Fig. 1
figure 1

ac Schematic illustration of MDD coating process for fabricating the cross-AgNW films on a gold surface. d Photograph of the cross-AgNW films with deposition number of 18

Characterization of Cross-AgNW Films

The fabricated Au/cross-AgNW films were characterized using digital photography (Lumix DMC-LX5, Panasonic), field emission scanning electron microscopy (FE-SEM, Carl Zeiss SIGMA), and UV-vis-NIR spectrophotometry (V-670, Jasco). To perform SERS using the prepared substrates, Au/cross-AgNW films were heated on a hot-plate at 110 °C for 10 min to remove the polyvinylpyrrolidone (PVP) layer on the AgNW surface. The SERS substrates were then dipped in 100 mM benzenethiol in ethanol (Sigma Aldrich) for 15 min, rinsed with ethanol, and then dried under N2. Raman spectra of benzenethiol were collected using a confocal Raman microscope (Alpha 300, WITec) with a 785 nm excitation laser. The integration time was 0.5 s, and the laser power was ~ 15 mW. Raman spectral images (40 × 40 μm2) were obtained under 15 mW laser power and 0.2 s integration times.

Results and Discussion

To fabricate cross-patterned AgNW assemblies on Au film substrate, we used a MDD method as shown in Fig. 1. The concentrated AgNW/IPA suspension was injected between the deposition plate and the Au film contacted at an angle of θ = 30°, and a meniscus was formed between the end of deposition plate and the Au surfaces due to capillary action (Fig. 1a). When the deposition plate moved back and forth, the shear stress applied to the AgNWs in the meniscus causes them to assemble parallel to each other and align along the direction of the shearing force. After this process, the AgNW film substrate was rotated 90° (Fig. 1b), and another layer of AgNW was assembled on top of it (Fig. 1c). This process was repeated to form a high density of cross-AgNW assemblies with 8–18 layers. Using multiple deposition steps, we fabricated high density cross-AgNWs on Au film substrates, where 8, 10, 14, and 18 deposited layer samples are denoted as C-8, C-10, C-14, and C-18, respectively. The photograph in Fig. 1d shows the high-density AgNW assemblies on Au film with 18 deposition number, covering a relatively large area (2 × 2 cm2).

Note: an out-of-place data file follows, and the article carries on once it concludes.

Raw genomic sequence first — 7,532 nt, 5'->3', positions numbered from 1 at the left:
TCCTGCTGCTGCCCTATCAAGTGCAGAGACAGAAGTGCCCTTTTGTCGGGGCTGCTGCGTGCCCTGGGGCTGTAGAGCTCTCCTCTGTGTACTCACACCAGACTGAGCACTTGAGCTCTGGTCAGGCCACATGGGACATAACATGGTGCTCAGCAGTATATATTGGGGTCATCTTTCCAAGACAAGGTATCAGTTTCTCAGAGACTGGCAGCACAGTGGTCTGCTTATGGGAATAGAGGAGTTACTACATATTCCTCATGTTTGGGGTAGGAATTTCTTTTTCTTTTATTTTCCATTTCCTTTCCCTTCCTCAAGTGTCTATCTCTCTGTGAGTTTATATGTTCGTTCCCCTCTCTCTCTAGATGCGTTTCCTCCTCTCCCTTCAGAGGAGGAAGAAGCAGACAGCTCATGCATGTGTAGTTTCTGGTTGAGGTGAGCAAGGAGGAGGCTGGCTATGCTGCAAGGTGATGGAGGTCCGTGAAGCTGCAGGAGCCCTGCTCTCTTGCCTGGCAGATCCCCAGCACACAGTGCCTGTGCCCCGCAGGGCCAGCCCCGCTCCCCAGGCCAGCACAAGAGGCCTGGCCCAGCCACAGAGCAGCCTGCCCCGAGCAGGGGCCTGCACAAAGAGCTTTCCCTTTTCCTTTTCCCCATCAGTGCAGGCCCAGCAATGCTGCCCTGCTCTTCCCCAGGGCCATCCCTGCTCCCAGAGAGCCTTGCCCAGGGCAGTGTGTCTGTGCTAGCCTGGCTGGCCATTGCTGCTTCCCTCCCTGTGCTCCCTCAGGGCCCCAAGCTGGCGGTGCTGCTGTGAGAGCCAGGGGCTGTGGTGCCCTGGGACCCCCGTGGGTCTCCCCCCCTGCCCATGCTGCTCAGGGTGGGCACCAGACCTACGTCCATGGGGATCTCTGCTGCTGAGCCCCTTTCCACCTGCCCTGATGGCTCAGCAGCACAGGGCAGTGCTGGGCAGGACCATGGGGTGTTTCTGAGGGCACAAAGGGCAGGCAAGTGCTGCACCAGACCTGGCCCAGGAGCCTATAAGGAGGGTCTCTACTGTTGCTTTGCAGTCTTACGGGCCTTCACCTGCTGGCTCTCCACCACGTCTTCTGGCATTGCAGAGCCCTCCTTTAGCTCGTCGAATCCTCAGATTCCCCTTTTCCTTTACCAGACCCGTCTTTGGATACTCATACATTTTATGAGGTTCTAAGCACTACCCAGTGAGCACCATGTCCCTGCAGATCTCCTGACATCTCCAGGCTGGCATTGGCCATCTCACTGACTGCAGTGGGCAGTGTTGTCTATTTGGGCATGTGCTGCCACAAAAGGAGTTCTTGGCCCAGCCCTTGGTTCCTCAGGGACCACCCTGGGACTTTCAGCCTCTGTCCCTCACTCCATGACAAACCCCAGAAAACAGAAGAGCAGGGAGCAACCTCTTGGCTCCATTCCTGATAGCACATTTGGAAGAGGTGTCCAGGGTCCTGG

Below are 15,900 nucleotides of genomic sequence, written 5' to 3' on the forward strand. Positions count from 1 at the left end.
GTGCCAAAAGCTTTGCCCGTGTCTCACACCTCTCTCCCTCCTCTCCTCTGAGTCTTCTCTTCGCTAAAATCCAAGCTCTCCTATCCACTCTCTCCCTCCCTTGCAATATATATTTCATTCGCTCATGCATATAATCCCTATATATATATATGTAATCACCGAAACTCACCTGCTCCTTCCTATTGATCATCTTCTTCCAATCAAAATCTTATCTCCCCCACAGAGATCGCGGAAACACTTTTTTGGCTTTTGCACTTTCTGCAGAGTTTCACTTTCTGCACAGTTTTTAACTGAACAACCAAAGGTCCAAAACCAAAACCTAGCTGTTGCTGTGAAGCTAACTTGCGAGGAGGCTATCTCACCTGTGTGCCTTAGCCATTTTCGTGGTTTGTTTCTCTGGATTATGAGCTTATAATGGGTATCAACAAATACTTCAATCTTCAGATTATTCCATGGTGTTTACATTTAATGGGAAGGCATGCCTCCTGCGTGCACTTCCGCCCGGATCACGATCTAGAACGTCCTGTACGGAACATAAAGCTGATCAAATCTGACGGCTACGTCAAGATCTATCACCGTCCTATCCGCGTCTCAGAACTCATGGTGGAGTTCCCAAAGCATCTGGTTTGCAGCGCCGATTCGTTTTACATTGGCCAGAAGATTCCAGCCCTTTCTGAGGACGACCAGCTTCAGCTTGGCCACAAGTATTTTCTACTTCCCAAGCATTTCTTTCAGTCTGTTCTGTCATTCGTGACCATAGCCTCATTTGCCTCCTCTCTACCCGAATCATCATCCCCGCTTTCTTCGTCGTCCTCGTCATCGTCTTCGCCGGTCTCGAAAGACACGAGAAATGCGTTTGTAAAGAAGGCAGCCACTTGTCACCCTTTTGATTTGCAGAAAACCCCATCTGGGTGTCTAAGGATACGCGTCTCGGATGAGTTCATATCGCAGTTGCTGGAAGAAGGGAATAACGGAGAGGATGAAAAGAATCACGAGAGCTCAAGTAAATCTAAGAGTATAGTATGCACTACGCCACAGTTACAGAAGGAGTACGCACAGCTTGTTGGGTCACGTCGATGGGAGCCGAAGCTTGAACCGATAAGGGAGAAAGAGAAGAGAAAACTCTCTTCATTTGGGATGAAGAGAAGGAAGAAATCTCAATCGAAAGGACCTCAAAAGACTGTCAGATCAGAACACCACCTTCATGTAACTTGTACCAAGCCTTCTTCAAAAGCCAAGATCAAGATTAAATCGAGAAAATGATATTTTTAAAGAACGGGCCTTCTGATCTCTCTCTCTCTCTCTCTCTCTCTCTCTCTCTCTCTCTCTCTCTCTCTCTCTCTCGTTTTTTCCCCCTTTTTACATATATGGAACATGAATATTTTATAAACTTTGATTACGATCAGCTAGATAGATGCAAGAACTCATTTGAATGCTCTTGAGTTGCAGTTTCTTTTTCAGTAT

To compare the performance of our cross-AgNW films to random-AgNW films, we fabricated four different surface densities of irregular AgNW films by drop-casting, such that the surface density of AgNWs was controlled by the concentration of the AgNW suspension. The different surface densities of the drop-casted AgNW films were defined by D-8, D-10, D-14, and D-18, corresponding to C-8, C-10, C-14, and C-18 above, respectively. The calculated surface densities of the AgNWs are 4.7 μg/cm2 (C-8, D-8), 5.9 μg/cm2 (C-10, D-10), 8.3 μg/cm2 (C-14, D-14), and 10.6 μg/cm2 (C-18, D-18). Figure 2 shows FE-SEM images of the cross-AgNW films (Fig. 2a–d) and random-AgNW films (Fig. 2e–h). The cross-AgNWs films show highly uniform cross-networks over the entire surface area, evident even at low magnification levels. In addition, the films became denser at increased deposition numbers and show increased numbers of AgNW junctions. On the other hand, images of random-AgNW films show both locally aligned and randomly deposited morphologies.

Fig. 2
figure 2

FE-SEM images of AgNW films with different deposition numbers and prepared by different coating methods. ad The cross-AgNW films with different surface concentrations of AgNWs. eh The drop-casted AgNW films with corresponding AgNW concentrations. Surface density of AgNWs on Au substrate: a, e 4.7 μg/cm2, b, f 5.9 μg/cm2, c, g 8.3 μg/cm2, and d, h 10.6 μg/cm2

AgNWs enable a very intense light absorption band in the visible region. Figure 3 shows the UV-vis absorption spectra of cross-AgNW films on Au films with various deposition numbers. As can be seen in Fig. 3a, two maximum absorption peaks were detected, those being a weak peak at 343 nm and a broad peak at 351–359 nm. By increasing the number of AgNW conjunctions, the broad SPR peak is red-shifted from 351 to 359 nm (Fig. 3b). In addition, the absorption intensity of the SPR band gradually increases at increased surface densities (Fig. 3c). These results indicate that high-density AgNW films can lead to high light absorption by multiple plasmon couplings between neighboring AgNWs (crossed and parallel gaps) and between the Au film and the AgNW films.

Fig. 3
figure 3

a UV-vis absorption spectra of cross-AgNW films with different deposition numbers. b Shift in resonance wavelength as a function of deposition number. c Absorption intensities at the maximum SPR (351–359 nm) peaks depending on deposition number